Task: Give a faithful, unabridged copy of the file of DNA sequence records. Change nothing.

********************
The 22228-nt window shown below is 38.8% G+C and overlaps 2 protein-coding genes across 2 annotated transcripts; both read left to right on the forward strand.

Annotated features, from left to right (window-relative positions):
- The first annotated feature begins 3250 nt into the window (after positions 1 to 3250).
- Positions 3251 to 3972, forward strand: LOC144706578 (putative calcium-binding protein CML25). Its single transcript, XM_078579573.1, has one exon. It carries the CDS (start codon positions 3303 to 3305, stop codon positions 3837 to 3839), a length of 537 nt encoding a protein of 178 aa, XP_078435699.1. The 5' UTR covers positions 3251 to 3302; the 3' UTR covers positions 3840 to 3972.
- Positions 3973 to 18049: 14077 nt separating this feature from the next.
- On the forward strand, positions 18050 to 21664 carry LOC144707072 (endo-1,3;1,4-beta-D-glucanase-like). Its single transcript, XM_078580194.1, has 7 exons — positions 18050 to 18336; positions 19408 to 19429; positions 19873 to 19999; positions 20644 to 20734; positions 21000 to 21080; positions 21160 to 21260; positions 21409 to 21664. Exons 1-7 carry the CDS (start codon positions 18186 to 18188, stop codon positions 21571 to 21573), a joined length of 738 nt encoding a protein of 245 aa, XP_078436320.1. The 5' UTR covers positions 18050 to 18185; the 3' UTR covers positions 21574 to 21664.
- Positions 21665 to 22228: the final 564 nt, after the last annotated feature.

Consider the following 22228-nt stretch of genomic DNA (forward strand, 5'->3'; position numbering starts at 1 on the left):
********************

The 22228-nt window shown below is 38.8% G+C and overlaps 2 protein-coding genes across 2 annotated transcripts; both read left to right on the forward strand.

Annotated features, from left to right (window-relative positions):
- The first annotated feature begins 3250 nt into the window (after positions 1 to 3250).
- Positions 3251 to 3972, forward strand: LOC144706578 (putative calcium-binding protein CML25). Its single transcript, XM_078579573.1, has one exon. It carries the CDS (start codon positions 3303 to 3305, stop codon positions 3837 to 3839), a length of 537 nt encoding a protein of 178 aa, XP_078435699.1. The 5' UTR covers positions 3251 to 3302; the 3' UTR covers positions 3840 to 3972.
- Positions 3973 to 18049: 14077 nt separating this feature from the next.
- On the forward strand, positions 18050 to 21664 carry LOC144707072 (endo-1,3;1,4-beta-D-glucanase-like). Its single transcript, XM_078580194.1, has 7 exons — positions 18050 to 18336; positions 19408 to 19429; positions 19873 to 19999; positions 20644 to 20734; positions 21000 to 21080; positions 21160 to 21260; positions 21409 to 21664. Exons 1-7 carry the CDS (start codon positions 18186 to 18188, stop codon positions 21571 to 21573), a joined length of 738 nt encoding a protein of 245 aa, XP_078436320.1. The 5' UTR covers positions 18050 to 18185; the 3' UTR covers positions 21574 to 21664.
- Positions 21665 to 22228: the final 564 nt, after the last annotated feature.

Consider the following 22228-nt stretch of genomic DNA (forward strand, 5'->3'; position numbering starts at 1 on the left):